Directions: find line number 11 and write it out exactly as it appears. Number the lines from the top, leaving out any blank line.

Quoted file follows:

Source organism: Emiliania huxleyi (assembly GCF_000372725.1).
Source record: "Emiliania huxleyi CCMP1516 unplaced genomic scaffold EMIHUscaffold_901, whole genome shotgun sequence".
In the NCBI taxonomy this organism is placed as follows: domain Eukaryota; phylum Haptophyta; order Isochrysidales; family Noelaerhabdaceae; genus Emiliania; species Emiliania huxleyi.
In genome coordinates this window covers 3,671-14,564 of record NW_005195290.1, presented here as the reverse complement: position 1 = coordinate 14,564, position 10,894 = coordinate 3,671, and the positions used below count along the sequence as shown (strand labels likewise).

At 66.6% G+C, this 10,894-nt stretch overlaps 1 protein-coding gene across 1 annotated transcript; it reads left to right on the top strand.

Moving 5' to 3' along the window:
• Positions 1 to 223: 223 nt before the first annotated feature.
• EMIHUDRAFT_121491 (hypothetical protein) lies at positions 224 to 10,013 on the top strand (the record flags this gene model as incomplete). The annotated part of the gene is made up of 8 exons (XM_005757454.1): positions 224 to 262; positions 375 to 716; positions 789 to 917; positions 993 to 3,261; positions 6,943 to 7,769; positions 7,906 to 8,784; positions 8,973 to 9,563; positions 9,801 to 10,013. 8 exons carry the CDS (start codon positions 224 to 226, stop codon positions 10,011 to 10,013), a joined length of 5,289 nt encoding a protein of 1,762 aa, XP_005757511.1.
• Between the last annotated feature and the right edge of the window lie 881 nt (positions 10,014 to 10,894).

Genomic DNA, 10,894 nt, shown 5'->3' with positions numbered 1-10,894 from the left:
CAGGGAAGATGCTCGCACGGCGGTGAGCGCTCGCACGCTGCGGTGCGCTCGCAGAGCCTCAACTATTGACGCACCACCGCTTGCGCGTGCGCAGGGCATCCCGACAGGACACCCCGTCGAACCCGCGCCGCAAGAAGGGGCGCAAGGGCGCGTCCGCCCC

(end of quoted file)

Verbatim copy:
CAGGGAAGATGCTCGCACGGCGGTGAGCGCTCGCACGCTGCGGTGCGCTCGCAGAGCCTCAACTATTGACGCACCACCGCTTGCGCGTGCGCAGGGCATCCCGACAGGACACCCCGTCGAACCCGCGCCGCAAGAAGGGGCGCAAGGGCGCGTCCGCCCC